1. Forum
  2. >
  3. Topic: Swedish
  4. >
  5. "When does the plane leave?"

"When does the plane leave?"

Translation:När går planet?

February 6, 2015



It was my understanding that lamnar also means to depart. Is there a way which one would use it in this circumstance, or it's always incorrect?


"Lämna" is transitive in Swedish, you must leave something or someone, so it can't be used here.


Okej, jag förstår nu, tack!


What about the Bob Hund song where they sing, "Flyplan la:mnar Seattle, landar nu i Dusseldorf"?


What about it? The airplane leaves Seattle in it.


So what's the swedish word for planet?


You mean like Tellus and Mars? That's planet :). Here, the second syllable is stressed.


Thanks :) I just realized you're not a mod, yet you're a lot of help to everyone, have a lingot!


I think this is the first time I saw "gå" used for something other than walking. (And Wiktionary says there are 23 uses in all...)


Why is "går" acceptable here? Is "går" used when you mean "go/leave" in an abstract sense? Like, could I say "Jag vill gå hem" even if I wouldn't go home by walking, because I'm talking about "going" in an abstract sense of wanting to be at home, and the focus isn't really on the action of travel itself, but the location that I desire to be/the desire of not wanting to be where I am? Is that at all logical or sensible?


Yes, it makes sense. It is perfectly fine to say "jag vill gå hem" regardless of mode of transportation, since you're rather talking about the act of leaving.


I also want to add that we tend to use kommer and går for arrives and leaves rather than anländer and avgår (those are also possible, but it's less idiomatic to use them, especially in the spoken language). 'The boat leaves' -> båten går.


Does åker bort work here?


Not really, I don't think I'd ever say that about a plane. It's more like 'goes away', like in Jag åker bort på semester 'I'm going away on a holiday'.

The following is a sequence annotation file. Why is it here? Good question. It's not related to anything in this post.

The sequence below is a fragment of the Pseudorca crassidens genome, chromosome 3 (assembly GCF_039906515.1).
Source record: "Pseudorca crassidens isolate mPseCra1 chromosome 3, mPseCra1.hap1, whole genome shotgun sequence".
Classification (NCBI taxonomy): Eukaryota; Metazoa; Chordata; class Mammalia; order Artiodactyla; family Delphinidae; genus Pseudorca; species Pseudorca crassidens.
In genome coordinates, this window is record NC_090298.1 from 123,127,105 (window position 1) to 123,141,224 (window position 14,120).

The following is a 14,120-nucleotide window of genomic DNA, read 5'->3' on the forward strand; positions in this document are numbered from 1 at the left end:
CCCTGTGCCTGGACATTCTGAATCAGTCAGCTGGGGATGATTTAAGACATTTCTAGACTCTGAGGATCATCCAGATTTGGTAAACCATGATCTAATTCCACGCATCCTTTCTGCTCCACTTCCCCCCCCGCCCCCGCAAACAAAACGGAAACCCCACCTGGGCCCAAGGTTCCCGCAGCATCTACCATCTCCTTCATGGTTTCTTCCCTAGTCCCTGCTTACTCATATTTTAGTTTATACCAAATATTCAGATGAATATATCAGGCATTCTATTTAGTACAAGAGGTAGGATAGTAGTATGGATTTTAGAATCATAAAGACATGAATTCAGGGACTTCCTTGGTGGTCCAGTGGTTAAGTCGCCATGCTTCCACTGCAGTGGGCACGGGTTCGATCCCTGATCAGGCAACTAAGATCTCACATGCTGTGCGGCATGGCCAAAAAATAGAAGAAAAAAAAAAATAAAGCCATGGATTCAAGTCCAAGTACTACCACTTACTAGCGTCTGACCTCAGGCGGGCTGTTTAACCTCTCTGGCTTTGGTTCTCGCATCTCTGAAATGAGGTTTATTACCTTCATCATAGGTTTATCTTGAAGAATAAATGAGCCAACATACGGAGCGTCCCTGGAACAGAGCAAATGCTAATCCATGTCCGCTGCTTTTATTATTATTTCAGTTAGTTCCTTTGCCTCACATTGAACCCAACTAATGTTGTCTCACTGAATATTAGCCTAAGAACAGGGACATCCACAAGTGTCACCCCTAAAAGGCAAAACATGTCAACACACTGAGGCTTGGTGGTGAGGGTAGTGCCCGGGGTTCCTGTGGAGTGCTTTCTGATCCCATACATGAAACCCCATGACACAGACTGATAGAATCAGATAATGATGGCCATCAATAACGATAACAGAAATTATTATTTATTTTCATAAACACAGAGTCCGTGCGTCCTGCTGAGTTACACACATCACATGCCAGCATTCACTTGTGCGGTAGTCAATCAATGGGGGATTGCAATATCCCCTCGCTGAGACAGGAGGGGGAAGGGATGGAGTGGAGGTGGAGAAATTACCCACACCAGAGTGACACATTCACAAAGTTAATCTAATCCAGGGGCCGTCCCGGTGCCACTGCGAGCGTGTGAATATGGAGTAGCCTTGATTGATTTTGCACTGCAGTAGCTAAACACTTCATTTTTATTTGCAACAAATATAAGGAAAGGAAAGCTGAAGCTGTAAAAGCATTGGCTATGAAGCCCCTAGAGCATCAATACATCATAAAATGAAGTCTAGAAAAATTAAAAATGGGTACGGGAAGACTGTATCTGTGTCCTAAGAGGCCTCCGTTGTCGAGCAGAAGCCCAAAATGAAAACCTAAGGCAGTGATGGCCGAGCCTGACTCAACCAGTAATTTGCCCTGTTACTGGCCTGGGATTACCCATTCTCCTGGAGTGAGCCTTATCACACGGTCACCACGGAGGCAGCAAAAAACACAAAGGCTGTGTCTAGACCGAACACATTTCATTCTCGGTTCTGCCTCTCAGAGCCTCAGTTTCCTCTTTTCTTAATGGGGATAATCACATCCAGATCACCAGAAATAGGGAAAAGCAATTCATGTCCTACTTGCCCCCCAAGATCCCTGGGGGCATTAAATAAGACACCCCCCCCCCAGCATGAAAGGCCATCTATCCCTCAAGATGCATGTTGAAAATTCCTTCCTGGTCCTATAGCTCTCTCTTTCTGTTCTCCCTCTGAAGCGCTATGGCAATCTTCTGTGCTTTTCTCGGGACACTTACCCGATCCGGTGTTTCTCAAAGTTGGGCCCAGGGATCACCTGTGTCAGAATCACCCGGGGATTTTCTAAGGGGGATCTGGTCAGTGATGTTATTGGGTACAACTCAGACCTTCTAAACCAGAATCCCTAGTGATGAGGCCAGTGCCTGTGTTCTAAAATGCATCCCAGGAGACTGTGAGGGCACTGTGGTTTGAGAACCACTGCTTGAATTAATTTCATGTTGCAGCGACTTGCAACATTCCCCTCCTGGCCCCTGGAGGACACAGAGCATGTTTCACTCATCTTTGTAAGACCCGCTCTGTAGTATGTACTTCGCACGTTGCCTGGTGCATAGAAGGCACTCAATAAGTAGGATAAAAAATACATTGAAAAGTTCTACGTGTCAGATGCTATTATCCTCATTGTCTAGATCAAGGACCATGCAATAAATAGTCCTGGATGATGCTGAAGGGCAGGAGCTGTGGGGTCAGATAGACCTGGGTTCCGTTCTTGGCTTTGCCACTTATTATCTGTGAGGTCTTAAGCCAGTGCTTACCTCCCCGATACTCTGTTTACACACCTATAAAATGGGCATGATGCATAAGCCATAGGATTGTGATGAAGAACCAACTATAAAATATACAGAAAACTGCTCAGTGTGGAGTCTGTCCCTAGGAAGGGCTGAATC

avgår means 'departs' and works well here.


So, i tried using flygger instead of går and it corrected me with lyfter. does that just mean lift, lift-off, both or something different entirely?


lyfter can be used to mean takes off about a plane, so that would fit here.
lyfter can also means just lifts

When the plane is in the air, of course it flyger. But we don't really use that verb to mean leave as in the sentence here. That is because there's no semantic component of starting in the verb flyger. There is in åker and går, both of these can mean starts to… They don't always mean that, but they can mean that with no more context than we have here. But not all verbs can be used that way, and flyger is one of the verbs that can't.


Avgar? That's a new one.


For leaving in this sense I pretty much only say drar, as I've been told it's the most natural and it bypasses the går/åker dilemma. Can this not be used here?


Drar will be understood, but it is informal and not the natural choice of word to talk about transportation departures.

Går is the most common word for this.

Planet går om en halvtimme. - The plane leaves in half an hour.

Hur ofta går båtarna till Finland? - How often do the boats leave for Finland?

Det har inte gått några tåg på flera timmar! - There haven´t been any train departures for hours!


Why "När startar flygplanet?" is not accepted?


= when does the airplane start


Is it possible to use "hur dags" here? Something like "hur dags kommer flygplanet att avgå?"


Hur dags may definitely be used, but to me it sounds a little old fashioned.


avgå is more common to use when describing a person who leaves a job or a position

Learn Swedish in just 5 minutes a day. For free.